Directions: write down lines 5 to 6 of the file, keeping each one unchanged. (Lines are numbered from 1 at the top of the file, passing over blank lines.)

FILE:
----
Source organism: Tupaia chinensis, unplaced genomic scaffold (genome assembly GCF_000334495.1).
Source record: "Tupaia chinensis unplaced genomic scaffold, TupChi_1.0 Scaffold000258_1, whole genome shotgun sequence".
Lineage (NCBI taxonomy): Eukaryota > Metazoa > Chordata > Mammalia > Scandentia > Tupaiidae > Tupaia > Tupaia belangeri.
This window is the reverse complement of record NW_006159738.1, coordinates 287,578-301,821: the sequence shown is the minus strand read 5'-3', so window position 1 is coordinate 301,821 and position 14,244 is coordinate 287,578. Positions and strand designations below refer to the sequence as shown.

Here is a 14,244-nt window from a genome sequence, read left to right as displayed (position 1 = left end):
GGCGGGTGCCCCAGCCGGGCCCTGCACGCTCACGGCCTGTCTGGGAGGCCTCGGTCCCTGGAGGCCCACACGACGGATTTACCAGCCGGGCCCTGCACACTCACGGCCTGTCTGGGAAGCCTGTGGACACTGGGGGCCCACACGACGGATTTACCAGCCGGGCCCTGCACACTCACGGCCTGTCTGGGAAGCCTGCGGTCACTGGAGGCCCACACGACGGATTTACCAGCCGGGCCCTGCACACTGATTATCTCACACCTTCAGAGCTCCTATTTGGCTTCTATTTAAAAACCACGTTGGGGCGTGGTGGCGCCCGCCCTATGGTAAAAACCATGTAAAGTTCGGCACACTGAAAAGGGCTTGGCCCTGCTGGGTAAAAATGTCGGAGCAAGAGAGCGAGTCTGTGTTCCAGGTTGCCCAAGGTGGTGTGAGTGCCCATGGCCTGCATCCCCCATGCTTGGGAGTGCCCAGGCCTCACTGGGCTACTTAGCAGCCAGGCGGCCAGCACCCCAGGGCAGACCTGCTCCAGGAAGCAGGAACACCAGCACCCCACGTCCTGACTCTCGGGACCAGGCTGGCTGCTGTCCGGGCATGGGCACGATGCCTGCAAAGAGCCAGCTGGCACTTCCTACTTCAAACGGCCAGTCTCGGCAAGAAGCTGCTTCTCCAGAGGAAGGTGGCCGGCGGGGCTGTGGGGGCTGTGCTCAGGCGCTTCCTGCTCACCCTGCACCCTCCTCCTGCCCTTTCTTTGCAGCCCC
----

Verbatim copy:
Here is a 14,244-nt window from a genome sequence, read left to right as displayed (position 1 = left end):
GGCGGGTGCCCCAGCCGGGCCCTGCACGCTCACGGCCTGTCTGGGAGGCCTCGGTCCCTGGAGGCCCACACGACGGATTTACCAGCCGGGCCCTGCACACTCACGGCCTGTCTGGGAAGCCTGTGGACACTGGGGGCCCACACGACGGATTTACCAGCCGGGCCCTGCACACTCACGGCCTGTCTGGGAAGCCTGCGGTCACTGGAGGCCCACACGACGGATTTACCAGCCGGGCCCTGCACACTGATTATCTCACACCTTCAGAGCTCCTATTTGGCTTCTATTTAAAAACCACGTTGGGGCGTGGTGGCGCCCGCCCTATGGTAAAAACCATGTAAAGTTCGGCACACTGAAAAGGGCTTGGCCCTGCTGGGTAAAAATGTCGGAGCAAGAGAGCGAGTCTGTGTTCCAGGTTGCCCAAGGTGGTGTGAGTGCCCATGGCCTGCATCCCCCATGCTTGGGAGTGCCCAGGCCTCACTGGGCTACTTAGCAGCCAGGCGGCCAGCACCCCAGGGCAGACCTGCTCCAGGAAGCAGGAACACCAGCACCCCACGTCCTGACTCTCGGGACCAGGCTGGCTGCTGTCCGGGCATGGGCACGATGCCTGCAAAGAGCCAGCTGGCACTTCCTACTTCAAACGGCCAGTCTCGGCAAGAAGCTGCTTCTCCAGAGGAAGGTGGCCGGCGGGGCTGTGGGGGCTGTGCTCAGGCGCTTCCTGCTCACCCTGCACCCTCCTCCTGCCCTTTCTTTGCAGCCCC